Want to get the most out of your HSC or IB? Here’s why you need to put your wellbeing first!



Regardless of what you want to get out of school if you neglect your wellbeing then you are selling yourself short socially, emotionally and academically. Yes that’s right, not looking after yourself will ultimately cost you marks. The research is in and there is a clear association between student wellbeing and improved academic performance (Gilman & Huebner, 2006).

To help you get the most out of school here are 5 reasons to take care of yourself in the HSC:

1. Risk of mental health problems increase dramatically in year 11 & 12

The HSC and the IB are hard! But lets look at what that actually means. Between 40-50% of year 11-12 students experience clinical levels of psychological distress, dramatically exceeding the normal levels (Einstein, Lovibond and Gaston 2000) and puts students at risk of psychological problems such as depression, anxiety, drug and alcohol dependence and sleep disorders. If risk factors are increasing then it’s only logical that you need to step up your protective factors and look after yourself.

2. Your health will always catch up with you

There’s an old saying; ‘Find humility before humility finds you.’ The same applies for good health habits. You have a choice to practice them now but later down the track you won’t. Learning self care during times of stress and change (such as the HSC or IB) won’t just help you get the most out of year 11-12, it will set you up to get the most out of life. Sure you may get away with pulling all nighters, eating garbage and isolating yourself to study in high school, but if it doesn’t catch you at uni then it will during work and the longer you wait to address your health, the worse the consequences.

3. Bad health = bad marks

Elevated stress is linked to decreased academic performance and low self esteem (Smith 2000). Enough said.

4. Marks don’t predict happiness or success

If you’re sinking all your eggs into the good mark basket you might want to look away now. The main predictor of wellbeing is good relationships. This includes friends, partners, family and the community (Chanfreau, Lloyd, Bryon, 2008). So if good relationships = good wellbeing and good wellbeing is correlated with academic success… I’ll let you all draw your own conclusions here.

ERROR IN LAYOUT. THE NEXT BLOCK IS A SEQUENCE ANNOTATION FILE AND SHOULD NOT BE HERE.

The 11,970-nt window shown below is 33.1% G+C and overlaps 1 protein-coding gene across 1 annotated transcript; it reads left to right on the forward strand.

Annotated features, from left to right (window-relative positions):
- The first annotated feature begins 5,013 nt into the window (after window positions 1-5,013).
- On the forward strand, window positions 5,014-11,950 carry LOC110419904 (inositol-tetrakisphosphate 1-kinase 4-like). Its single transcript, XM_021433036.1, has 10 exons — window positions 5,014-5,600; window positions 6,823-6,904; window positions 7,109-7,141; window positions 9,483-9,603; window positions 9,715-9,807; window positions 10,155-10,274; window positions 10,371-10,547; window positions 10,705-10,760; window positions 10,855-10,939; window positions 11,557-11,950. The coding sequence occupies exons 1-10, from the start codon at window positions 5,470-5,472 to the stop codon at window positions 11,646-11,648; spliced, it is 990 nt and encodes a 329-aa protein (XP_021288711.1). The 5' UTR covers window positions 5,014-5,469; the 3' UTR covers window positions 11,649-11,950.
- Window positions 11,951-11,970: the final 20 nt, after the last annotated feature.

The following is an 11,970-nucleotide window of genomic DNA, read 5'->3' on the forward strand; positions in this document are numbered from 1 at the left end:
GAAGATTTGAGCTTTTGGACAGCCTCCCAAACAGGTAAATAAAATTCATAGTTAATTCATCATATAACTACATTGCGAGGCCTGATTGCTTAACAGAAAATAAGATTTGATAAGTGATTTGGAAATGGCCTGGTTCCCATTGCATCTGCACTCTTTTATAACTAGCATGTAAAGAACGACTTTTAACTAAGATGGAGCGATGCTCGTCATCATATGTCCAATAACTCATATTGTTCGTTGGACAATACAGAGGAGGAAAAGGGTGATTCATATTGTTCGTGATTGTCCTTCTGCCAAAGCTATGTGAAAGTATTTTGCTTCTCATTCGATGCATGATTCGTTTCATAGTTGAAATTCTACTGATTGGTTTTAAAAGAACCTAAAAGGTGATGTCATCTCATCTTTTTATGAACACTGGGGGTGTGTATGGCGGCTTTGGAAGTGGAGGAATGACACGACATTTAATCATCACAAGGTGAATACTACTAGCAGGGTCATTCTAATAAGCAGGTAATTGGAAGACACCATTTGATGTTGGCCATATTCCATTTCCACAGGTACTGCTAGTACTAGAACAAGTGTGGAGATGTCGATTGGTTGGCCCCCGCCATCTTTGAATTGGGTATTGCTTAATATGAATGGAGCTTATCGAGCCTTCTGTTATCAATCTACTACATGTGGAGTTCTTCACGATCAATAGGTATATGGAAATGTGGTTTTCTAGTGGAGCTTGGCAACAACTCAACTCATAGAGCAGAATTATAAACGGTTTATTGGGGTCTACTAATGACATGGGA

5. It’s a great time to be alive

As cliché as it is you are only young once, early adulthood is a critical period to form relationships (did I mention these are what make you happy), take risks and learn. It’s OK to fail and make mistakes in high school, in fact it is essential and it is exactly the time you should be making them, when you have a safety net around you and your whole life ahead of you.

Self care and a focus on wellbeing alone won’t get you through the HSC or IB but you aren’t going to have a good experience if you neglect it. All things in life require balance, and year 11-12 is a fantastic time to start figuring out what works for you and a focus on your wellbeing is the best starting point you can have.

About the Author: Andrew is a Youth Programs Officer at Mosman Council and has extensive experience in the private education sector and is an expert on study skills and wellbeing. 



Chanfreau J, Lloyd Ch, Byron Ch, Roberts C, Craig R, De Feo D et al (2008) Predicting well-being. NatCen Social Research, London.

Einstein, DA, Lovibond, PF and Gaston, JE 2000, ‘Relationship between perfectionism and emotional symptoms in an adolescent sample’, Australian Journal of Psychology, vol. 52, pp. 89–93.

Gilman, R., & Huebner, E. S. (2006). Characteristics of adolescents who report very high life satisfaction. Journal of Youth and Adolescence, 35, 311–319.

Smith, L and Sinclair, KE 2000, ‘Stress and learning in the Higher School Certificate’, Change: Transformations in Education, vol. 3, pp. 67–79.


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